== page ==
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10.3. Fonts and Text

The font property has also picked up a few new values in CSS2:


These values give the font property the ability to match the font family, size, weight, and so forth, according to the settings users have specified on their computers. For example, icons on a Macintosh are typically labeled using 9-point Geneva. Assuming



italic | oblique |normal

that hasn't been changed by the user, any font declaration with a value of icon will result in 9-point Geneva for that text -- as long as the page is viewed using a Macintosh:

SPAN.OScap {font: icon;}  /* will look like icon labels in OS */

On a Windows system, of course, the font would come out different, and under other window managers (like X), it would look different still. The flexibility is certainly interesting, and it allows the author to easily create pages that have an appearance familiar to the user.

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A:link {border: 5px solid blue;}
P {font-size: 14px; line-height: 24px;}

Because there is extra space added above and below each line, the border around the hyperlink doesn't impinge on any other line, as we can see in Figure 8-63.

Figure 8-63

Figure 8-63. Increasing line-height to leave room for inline borders

This approach works in this particular case, of course, because all of the text is the same size. Just to cover all the bases, though, it properties always equals the width of the parentelement. At first glance, this can be interpreted to mean that anelement can never be wider than its parent's contentarea -- and as long as all properties are zero or greater,that's quite true. However, consider the following, depicted inFigure 8-19:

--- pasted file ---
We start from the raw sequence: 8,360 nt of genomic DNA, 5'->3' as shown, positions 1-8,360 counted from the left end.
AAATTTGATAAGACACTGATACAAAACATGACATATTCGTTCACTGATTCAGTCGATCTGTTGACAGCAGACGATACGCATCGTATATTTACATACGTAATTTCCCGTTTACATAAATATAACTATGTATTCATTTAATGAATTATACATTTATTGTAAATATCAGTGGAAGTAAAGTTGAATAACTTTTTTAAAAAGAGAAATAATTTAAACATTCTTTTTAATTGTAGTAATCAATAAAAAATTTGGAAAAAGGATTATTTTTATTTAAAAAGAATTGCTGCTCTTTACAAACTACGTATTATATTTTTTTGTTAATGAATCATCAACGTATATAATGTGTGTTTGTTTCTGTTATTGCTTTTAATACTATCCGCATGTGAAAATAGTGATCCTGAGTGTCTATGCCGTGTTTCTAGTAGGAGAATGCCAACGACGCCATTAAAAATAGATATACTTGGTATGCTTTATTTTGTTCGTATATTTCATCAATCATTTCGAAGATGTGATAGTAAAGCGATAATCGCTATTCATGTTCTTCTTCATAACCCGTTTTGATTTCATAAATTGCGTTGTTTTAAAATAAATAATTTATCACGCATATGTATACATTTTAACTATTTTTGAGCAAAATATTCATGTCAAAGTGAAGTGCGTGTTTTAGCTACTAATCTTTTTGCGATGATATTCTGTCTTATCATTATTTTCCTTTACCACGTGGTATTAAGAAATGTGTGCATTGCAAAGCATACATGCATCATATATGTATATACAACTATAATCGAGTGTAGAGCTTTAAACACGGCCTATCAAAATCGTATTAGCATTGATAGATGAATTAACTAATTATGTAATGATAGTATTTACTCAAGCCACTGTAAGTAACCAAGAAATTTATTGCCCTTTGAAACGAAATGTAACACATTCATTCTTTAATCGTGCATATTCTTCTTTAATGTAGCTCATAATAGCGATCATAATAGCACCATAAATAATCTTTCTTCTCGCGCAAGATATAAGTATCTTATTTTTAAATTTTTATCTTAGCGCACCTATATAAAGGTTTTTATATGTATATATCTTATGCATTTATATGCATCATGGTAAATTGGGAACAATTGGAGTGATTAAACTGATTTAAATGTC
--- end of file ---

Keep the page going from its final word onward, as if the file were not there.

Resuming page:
DIV {width: 400px; border: 3px solid black}P.wide {margin-left: 10px; width: auto; margin-right: -50px;border: 1px solid gray;}
elements. In that case, we need to use the child selector:

This translates as, "any paragraph that is a first child, andis a child of a DIV, should be in italics."If we were to leave out the child selector as follows, though:

then the rule would read, "any paragraph that is a first childof any element, and is also a descendant of a DIV,should be in italics." The difference is subtle, but real.

Figure 6-17

Figure 6-17. Navigator's incorrect behavior

Let me reiterate: this is totally wrong. However, there is a way around it, which is to set a border on the element. You can do this by setting the border the same color as the background color of your document:

BODY {background: silver;}
P {background-color: gray; padding: 1px; border: 0.1px solid gray;}

It is necessary to set a border-style for this technique to work. Whether you use that specific property, or simply